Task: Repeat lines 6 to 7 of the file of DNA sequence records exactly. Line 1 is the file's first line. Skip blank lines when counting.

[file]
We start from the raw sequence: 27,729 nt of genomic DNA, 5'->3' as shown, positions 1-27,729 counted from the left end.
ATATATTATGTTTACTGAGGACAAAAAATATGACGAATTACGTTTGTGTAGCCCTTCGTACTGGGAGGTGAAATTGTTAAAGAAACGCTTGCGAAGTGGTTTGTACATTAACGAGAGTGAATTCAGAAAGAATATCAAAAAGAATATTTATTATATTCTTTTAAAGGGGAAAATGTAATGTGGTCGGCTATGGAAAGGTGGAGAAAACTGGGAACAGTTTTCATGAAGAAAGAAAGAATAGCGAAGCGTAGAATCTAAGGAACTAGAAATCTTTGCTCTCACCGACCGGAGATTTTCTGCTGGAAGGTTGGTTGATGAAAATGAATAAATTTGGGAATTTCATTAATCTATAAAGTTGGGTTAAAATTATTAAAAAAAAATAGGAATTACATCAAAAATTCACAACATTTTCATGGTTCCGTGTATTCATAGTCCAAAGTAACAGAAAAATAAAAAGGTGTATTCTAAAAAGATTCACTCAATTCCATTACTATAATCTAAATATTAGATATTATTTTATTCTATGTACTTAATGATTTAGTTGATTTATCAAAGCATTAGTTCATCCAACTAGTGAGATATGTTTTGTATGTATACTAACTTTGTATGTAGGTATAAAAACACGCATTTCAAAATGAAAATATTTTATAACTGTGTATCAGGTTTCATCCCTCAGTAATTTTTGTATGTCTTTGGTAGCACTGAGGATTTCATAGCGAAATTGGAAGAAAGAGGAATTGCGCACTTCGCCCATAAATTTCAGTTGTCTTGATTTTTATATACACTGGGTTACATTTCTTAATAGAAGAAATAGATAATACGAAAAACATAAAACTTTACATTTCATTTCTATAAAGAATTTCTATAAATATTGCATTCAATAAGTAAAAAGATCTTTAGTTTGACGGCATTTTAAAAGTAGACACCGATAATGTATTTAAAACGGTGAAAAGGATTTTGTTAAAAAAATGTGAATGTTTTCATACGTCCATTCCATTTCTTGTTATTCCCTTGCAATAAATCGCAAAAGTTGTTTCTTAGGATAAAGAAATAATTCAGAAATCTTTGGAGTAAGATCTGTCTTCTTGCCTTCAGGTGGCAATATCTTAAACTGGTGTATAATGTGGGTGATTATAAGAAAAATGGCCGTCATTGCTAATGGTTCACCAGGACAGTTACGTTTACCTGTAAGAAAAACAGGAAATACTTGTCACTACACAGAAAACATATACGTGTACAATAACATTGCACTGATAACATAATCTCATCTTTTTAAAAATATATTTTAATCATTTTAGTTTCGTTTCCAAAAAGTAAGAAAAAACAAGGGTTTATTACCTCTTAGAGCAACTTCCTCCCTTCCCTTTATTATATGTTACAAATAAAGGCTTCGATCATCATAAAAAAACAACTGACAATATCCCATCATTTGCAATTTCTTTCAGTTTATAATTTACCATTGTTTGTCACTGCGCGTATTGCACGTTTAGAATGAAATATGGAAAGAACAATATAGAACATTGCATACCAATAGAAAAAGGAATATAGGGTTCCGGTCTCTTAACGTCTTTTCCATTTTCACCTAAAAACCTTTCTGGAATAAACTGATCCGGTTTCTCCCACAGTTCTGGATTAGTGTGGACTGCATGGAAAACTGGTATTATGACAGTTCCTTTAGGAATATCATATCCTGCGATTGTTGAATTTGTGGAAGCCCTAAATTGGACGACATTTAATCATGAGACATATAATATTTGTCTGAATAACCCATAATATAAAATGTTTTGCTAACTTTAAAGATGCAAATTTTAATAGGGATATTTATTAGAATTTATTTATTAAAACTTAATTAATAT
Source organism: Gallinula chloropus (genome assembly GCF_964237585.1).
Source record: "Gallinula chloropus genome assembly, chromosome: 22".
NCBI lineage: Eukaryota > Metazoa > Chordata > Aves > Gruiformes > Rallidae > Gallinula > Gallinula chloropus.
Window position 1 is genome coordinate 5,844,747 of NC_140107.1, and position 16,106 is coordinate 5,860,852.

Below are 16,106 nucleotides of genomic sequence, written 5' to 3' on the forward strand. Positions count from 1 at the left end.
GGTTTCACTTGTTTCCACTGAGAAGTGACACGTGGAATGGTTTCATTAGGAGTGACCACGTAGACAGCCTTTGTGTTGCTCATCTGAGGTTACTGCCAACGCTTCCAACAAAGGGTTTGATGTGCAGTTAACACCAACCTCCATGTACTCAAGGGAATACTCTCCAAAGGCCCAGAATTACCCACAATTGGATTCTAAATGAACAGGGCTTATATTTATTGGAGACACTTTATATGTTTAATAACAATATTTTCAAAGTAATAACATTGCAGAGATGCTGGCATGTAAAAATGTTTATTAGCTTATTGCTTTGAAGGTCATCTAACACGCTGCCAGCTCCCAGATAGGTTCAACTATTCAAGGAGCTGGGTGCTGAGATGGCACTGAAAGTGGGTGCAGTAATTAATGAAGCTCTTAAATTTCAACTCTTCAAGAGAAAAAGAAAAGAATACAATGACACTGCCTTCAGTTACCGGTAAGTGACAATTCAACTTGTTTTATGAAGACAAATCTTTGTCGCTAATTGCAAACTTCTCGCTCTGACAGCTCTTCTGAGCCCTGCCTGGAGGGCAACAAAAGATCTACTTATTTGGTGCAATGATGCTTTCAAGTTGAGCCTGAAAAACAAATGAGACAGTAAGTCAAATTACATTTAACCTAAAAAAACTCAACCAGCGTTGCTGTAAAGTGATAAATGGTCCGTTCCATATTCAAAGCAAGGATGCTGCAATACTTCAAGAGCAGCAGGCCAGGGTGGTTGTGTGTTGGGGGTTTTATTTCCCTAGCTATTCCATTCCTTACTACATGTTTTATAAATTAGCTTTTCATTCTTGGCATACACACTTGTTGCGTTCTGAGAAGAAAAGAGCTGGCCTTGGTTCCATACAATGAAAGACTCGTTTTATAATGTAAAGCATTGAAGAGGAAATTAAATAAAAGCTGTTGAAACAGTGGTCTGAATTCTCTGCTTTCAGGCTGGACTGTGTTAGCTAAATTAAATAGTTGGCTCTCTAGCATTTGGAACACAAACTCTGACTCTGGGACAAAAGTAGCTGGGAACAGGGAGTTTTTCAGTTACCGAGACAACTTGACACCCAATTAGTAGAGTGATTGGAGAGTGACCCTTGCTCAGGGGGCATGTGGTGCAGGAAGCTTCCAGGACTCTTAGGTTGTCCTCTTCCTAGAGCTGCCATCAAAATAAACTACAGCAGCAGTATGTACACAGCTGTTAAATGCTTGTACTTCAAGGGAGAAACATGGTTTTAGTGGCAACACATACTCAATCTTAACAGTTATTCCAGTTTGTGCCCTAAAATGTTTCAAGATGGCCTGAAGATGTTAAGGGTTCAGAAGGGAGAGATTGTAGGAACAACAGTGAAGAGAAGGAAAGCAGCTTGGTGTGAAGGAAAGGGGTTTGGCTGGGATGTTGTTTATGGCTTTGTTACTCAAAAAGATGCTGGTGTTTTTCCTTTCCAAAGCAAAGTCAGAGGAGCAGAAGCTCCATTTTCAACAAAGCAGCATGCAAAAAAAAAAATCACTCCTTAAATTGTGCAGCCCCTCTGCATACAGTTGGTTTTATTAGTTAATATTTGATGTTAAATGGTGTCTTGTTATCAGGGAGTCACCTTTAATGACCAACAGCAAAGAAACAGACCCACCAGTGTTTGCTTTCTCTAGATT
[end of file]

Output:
Window position 1 is genome coordinate 5,844,747 of NC_140107.1, and position 16,106 is coordinate 5,860,852.

Below are 16,106 nucleotides of genomic sequence, written 5' to 3' on the forward strand. Positions count from 1 at the left end.